Childhood anxiety: How to spot it and what to do

Childhood anxiety

Anxiety is a normal human emotion that everyone experiences occasionally, but when it becomes excessive and persistent, it can be a cause for concern, especially in children. Childhood anxiety can manifest in various ways and can affect a child’s daily life, including their academic, social, and family interactions.

Unfortunately, many parents and caregivers may not recognise the signs of anxiety in their children or may dismiss them as typical childhood behaviour.

Identifying and addressing childhood anxiety early on is crucial to prevent it from affecting the child’s mental health and overall well-being.

In this article, we will discuss how to spot childhood anxiety and provide tips on what parents and caregivers can do to help their children manage and overcome their anxiety.

Further reading: 17 Children's books about anxiety and worry.

How to spot childhood anxiety

Much like our children, childhood anxiety is unique, special and sometimes hard to categorise. Everyone experiences it differently and to varying degrees.

Here are just some of the signs to look out for.

Asking lots of questions

An anxious child may ask the same question over and over or different questions around the same subject/topic.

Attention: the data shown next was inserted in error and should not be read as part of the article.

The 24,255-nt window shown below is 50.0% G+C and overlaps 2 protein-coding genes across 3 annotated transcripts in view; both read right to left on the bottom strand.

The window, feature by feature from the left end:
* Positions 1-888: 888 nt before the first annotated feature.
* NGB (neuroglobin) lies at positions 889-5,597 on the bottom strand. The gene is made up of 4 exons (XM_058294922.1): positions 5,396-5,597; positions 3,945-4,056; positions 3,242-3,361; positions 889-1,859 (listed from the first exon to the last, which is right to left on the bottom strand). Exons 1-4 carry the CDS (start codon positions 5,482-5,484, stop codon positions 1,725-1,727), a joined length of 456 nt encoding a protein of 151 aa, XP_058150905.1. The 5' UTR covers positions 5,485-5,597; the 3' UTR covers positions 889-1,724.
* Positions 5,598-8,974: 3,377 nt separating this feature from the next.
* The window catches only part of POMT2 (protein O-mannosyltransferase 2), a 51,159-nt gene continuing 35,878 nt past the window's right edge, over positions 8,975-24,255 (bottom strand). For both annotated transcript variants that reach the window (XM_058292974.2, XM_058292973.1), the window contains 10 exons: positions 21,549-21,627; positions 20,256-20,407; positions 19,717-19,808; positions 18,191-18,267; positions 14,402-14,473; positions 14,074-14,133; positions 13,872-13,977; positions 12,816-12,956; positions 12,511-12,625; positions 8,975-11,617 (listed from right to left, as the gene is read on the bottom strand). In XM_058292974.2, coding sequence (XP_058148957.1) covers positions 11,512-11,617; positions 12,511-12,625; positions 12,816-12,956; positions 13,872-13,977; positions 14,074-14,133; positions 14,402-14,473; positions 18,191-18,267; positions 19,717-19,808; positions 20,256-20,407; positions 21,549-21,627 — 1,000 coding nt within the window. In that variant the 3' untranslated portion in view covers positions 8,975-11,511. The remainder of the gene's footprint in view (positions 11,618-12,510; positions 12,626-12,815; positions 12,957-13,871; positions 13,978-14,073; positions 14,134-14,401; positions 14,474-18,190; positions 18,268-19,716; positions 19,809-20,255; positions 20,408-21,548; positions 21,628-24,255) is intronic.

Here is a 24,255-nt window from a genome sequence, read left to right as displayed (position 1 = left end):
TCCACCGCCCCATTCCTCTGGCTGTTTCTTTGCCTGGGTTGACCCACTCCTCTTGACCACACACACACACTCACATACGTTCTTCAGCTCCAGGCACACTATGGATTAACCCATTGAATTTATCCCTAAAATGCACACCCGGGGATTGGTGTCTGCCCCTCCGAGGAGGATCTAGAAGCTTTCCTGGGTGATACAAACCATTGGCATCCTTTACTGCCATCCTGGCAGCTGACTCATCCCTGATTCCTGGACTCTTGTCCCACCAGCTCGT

Children with anxiety seek reassurance that their world is safe, secure and can be soothed. Their brain tells them something about this topic is unsafe, unknown and dangerous.

Remember, our adult brains have logical, reasoning and thinking centres far more developed than children, and in these moments, these parts are switched on and working. For our children, they most likely are not. You might have answered and answered well, yet they are still asking.

Sleep challenges and childhood anxiety

When a child is experiencing anxiety, they can find it hard to go to sleep, night waking and nightmares.

Their gorgeous brains are spinning around and around in emotions, thoughts and images. They cannot switch it off easily. Going to sleep for some children can be experienced as dangerous either from early trauma, current home situations (DV, recent separation, parents changing jobs, new sibling) or fears. 

If we think about our evolution, we needed our caregivers close within the same room/cave to ensure we weren’t another animal’s dinner. We might be in houses and safe from being hunted now, yet, our brains and especially defenseless children’s brains still activate their stress responses. 

Implosive behaviours

Many behaviours could be signs of childhood anxiety. These include but are not limited to:

  • Crying a lot
  • Whinging
  • Self-harm,
  • Needing to be perfect
  • Changing personality to fit in with different groups